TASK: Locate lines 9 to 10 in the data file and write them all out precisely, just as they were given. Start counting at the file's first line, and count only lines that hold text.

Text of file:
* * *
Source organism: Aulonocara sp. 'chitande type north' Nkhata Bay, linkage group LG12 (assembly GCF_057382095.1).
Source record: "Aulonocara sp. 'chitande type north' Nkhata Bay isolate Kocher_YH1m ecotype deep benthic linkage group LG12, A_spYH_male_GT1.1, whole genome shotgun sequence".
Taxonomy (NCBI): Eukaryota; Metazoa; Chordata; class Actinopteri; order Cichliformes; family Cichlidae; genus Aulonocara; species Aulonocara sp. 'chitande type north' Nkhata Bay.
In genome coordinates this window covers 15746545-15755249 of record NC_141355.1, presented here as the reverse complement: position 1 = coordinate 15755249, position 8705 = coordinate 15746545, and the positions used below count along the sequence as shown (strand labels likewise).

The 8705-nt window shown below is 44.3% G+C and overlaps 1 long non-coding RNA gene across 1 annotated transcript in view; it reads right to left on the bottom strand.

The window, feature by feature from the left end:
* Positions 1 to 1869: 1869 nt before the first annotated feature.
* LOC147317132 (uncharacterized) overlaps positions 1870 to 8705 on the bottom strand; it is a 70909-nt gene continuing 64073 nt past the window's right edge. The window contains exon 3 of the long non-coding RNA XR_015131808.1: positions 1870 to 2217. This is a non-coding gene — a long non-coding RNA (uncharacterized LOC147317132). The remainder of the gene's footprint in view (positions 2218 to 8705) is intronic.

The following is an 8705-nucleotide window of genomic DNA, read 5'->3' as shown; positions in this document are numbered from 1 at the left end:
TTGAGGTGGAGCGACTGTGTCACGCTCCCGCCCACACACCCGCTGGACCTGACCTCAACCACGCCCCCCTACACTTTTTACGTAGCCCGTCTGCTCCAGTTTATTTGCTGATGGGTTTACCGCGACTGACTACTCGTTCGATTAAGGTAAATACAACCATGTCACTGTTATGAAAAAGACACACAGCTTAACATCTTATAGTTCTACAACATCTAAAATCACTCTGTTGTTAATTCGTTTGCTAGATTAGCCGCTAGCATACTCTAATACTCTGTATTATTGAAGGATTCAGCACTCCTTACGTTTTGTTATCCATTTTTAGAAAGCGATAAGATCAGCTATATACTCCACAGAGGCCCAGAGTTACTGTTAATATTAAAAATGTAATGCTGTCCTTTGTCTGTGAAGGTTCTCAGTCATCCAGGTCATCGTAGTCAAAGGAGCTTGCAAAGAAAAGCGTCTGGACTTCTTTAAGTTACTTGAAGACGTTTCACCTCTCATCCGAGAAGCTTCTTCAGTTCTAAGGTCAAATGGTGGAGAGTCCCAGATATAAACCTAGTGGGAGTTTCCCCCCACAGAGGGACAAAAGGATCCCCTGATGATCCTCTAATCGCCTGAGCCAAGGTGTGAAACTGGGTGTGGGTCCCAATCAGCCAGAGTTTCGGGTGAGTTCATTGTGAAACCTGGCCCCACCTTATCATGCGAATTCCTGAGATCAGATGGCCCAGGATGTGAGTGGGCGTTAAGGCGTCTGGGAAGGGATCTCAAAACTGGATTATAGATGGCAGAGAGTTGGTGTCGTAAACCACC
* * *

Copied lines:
The following is an 8705-nucleotide window of genomic DNA, read 5'->3' as shown; positions in this document are numbered from 1 at the left end:
TTGAGGTGGAGCGACTGTGTCACGCTCCCGCCCACACACCCGCTGGACCTGACCTCAACCACGCCCCCCTACACTTTTTACGTAGCCCGTCTGCTCCAGTTTATTTGCTGATGGGTTTACCGCGACTGACTACTCGTTCGATTAAGGTAAATACAACCATGTCACTGTTATGAAAAAGACACACAGCTTAACATCTTATAGTTCTACAACATCTAAAATCACTCTGTTGTTAATTCGTTTGCTAGATTAGCCGCTAGCATACTCTAATACTCTGTATTATTGAAGGATTCAGCACTCCTTACGTTTTGTTATCCATTTTTAGAAAGCGATAAGATCAGCTATATACTCCACAGAGGCCCAGAGTTACTGTTAATATTAAAAATGTAATGCTGTCCTTTGTCTGTGAAGGTTCTCAGTCATCCAGGTCATCGTAGTCAAAGGAGCTTGCAAAGAAAAGCGTCTGGACTTCTTTAAGTTACTTGAAGACGTTTCACCTCTCATCCGAGAAGCTTCTTCAGTTCTAAGGTCAAATGGTGGAGAGTCCCAGATATAAACCTAGTGGGAGTTTCCCCCCACAGAGGGACAAAAGGATCCCCTGATGATCCTCTAATCGCCTGAGCCAAGGTGTGAAACTGGGTGTGGGTCCCAATCAGCCAGAGTTTCGGGTGAGTTCATTGTGAAACCTGGCCCCACCTTATCATGCGAATTCCTGAGATCAGATGGCCCAGGATGTGAGTGGGCGTTAAGGCGTCTGGGAAGGGATCTCAAAACTGGATTATAGATGGCAGAGAGTTGGTGTCGTAAACCACC